To apply criterion 6, we took the bracketed explanation ("as safeguard against unrealistic and destructive negativism") to be indicative of its main intention: to ensure that a Critical approach results in changes in the world that meet the critique it offers. From our process of applying this to Dooyeweerd, we can see that two things are needed. The framework being considered must provide norms, and these norms should inherently relate to the framework's ability to provide critique. If they do not, either the norms or the critique become unrealistic, or they will work against each other.
Our application of the criteria to Dooyeweerd's philosophy has led to suggestions for their refinement. But it is significant that we did not conclude that any of the criteria, nor any of their parts, should be removed. It can be tempting to think of Dooyeweerd's aspects as merely a replacement set of criteria, but they are not. Though Dooyeweerd's aspects can indeed give rise to criteria in certain circumstances, their main use here has been to give a pointer to the diversity of human life, recognise certain ones as particularly important, and to give a basis for norms that guide our interventions in life situations.
In a growing area of interest such as Critical Theory, criteria are often conceived for the purpose of defining that area so that it might be protected from being pushed off course by those who would jump on its bandwagon with their personal interests. As we have seen, there are three ways in which criteria can be used. Rigidly following the criteria, for purposes of scoring or of justifying a stance, is what constrains most. At the other extreme, criteria can be denied or denatured by an incommensurable framework. But, more usefully than either of these two extremes, criteria can be used to stimulate thinking about important issues with the aid either of a commensurable framework, as in this paper. Doing this does not unduly constrain, but rather focuses our thinking. Such thinking can lead to sympathetic refinement of the criteria themselves.
Dooyeweerd's own account of criteria is in line with this third type of usage. To him, criteria are constructed by human analytical functioning and expressed in language by human lingual functioning. Since all aspectual functioning is non-absolute, no set of criteria can ever encompass the full meaning of the thing towards which they are directed. The use of criteria is only valid, therefore, when this is acknowledged, and responsibility is taken by their users not to unduly constrain the richness of life - that is, to ensure that as little harm as possible is done by the constraining. (It is this author's view that much of the harm done in applying criteria comes, not from criteria themselves, but from dogmatic uses thereof that lead to injustices being perpetrated.)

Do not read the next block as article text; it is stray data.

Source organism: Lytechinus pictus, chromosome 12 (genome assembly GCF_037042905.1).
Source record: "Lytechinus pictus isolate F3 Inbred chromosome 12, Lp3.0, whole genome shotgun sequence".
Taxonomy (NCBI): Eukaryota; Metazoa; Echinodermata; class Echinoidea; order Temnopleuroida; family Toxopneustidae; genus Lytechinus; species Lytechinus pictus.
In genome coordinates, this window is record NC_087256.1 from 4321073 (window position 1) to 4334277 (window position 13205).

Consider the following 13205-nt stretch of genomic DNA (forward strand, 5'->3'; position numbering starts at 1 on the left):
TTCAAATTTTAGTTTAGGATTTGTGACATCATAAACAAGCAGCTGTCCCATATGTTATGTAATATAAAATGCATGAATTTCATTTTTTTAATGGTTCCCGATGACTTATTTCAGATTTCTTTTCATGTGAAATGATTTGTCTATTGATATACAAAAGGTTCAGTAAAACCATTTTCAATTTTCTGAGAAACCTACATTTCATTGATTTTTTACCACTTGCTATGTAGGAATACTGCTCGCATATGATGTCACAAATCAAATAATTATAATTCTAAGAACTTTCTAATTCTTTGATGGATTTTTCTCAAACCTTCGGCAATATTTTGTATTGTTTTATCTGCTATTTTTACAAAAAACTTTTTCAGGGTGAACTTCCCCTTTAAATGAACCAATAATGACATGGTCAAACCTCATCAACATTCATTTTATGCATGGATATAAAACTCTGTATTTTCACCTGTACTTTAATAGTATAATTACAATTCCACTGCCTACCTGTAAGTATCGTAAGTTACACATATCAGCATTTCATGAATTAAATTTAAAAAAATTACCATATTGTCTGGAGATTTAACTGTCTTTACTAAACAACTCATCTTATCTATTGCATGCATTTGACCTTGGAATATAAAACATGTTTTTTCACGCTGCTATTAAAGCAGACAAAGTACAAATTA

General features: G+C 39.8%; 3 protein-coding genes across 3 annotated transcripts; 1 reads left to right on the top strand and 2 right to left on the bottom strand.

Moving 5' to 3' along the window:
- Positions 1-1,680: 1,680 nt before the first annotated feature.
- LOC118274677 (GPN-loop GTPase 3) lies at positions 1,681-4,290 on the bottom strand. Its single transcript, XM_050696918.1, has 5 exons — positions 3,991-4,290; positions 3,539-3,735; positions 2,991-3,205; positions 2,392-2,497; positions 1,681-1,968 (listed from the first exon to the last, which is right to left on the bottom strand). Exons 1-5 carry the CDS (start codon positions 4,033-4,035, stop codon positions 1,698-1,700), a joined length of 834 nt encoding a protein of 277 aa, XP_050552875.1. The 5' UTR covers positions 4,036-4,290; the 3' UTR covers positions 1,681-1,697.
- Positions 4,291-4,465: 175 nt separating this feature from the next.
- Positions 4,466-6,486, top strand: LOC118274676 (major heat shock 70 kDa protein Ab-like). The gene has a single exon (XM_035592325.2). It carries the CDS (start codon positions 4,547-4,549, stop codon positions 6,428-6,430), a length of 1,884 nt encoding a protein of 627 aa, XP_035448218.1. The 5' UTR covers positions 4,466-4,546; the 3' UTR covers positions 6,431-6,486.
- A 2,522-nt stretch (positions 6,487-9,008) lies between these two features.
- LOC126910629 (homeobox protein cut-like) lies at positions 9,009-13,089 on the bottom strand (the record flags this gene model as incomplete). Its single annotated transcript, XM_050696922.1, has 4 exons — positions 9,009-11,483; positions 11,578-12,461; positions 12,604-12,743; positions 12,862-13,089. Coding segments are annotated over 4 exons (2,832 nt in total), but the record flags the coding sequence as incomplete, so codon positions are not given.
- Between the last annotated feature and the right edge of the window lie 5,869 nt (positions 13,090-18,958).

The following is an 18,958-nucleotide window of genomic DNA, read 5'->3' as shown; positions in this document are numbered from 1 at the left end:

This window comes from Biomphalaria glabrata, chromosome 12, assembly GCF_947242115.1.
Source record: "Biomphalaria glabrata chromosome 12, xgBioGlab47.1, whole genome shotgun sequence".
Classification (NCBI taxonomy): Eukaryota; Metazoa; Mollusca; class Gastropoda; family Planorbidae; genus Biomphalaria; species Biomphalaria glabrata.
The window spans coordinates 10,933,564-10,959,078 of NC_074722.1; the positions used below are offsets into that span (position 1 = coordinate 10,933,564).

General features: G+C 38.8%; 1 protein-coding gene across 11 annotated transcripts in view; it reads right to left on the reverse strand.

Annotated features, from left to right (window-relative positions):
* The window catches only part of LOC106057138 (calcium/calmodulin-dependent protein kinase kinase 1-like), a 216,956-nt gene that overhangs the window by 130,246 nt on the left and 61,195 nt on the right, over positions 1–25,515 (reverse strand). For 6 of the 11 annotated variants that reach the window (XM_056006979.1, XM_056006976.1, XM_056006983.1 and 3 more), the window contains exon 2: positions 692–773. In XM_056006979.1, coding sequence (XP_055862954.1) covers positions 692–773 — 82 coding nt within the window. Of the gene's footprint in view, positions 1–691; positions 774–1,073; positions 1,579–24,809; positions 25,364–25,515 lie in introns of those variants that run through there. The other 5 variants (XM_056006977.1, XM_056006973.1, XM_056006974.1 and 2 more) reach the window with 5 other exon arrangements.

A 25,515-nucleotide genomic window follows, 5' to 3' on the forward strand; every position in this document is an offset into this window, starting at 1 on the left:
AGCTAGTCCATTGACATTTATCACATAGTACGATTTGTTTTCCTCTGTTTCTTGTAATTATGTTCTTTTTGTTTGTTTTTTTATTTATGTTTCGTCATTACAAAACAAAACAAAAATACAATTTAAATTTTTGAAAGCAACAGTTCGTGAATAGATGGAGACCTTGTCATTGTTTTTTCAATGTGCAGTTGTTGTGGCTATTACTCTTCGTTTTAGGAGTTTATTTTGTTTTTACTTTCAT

The approach we have taken to applying the criteria in the context of Dooyeweerd's philosophy might be carried over to other frameworks with benefit. We saw, for example, that Latour's Actor Network Theory provides a method for being sensitive to lifeworld issues in criterion 3. On a broader front, Habermas engaged in a debate with Gadamer, each finding flaws in the other's thinking. But, despite disagreement, it may be that Gadamer's thinking could be used to enrich the Critical framework if we were to follow the approach outlined in this paper, to use Gadamer's framework to open up, rather than gainsay, the content of the criteria. Indeed, it may be that Gadamer's framework is more commensurable with Habermas' than is Dooyeweerd's, for reasons we now discuss.
The result of such a deep difference would seem to be an icommensurability that it might be very difficult to overcome (Burrell and Morgan, 1979). As one reviewer of this paper remarked, "does acceptance [of Dooyeweerd] depend on having a theistic belief?" For complete acceptance of Dooyeweerd's whole framework, the answer might be "Yes", but for usefulness in, for example, enriching CST, the answer is "No, some commensurability is achieved via Dooyeweerd's immanent critique" (discussed above). As long as the pistic (religious) nature of presuppositions is laid bare, different frameworks of thinking can certainly engage meaningfully with each other within the analytic and lingual (and perhaps other) aspects, in spite of incommensurability in the pistic aspect. The efficacy of this method rests on the irreducibility of the aspects: the pistic aspect can never completely dominate the analytic aspect of theoretical thinking and the lingual aspect of dialogue, though it might influence them.
To close, we might suggest one more criterion, about presuppositional differences. This criterion would ensure the effectiveness of engagement between the different frameworks of thought. We cannot, of course, 'think together' two frameworks based on different presuppositions, but we can at least require that the target framework, like that of Habermas, acknowledges the pertinence of presuppositions, and that it provides ways for handling apparent incommensurability. We therefore suggest the following additional criterion:
"7. The presuppositional differences between Critical Theory and the other framework must be laid bare, and the framework must contain explicit ways of handling apparent incommensurability."
Last updated: 26 April 2002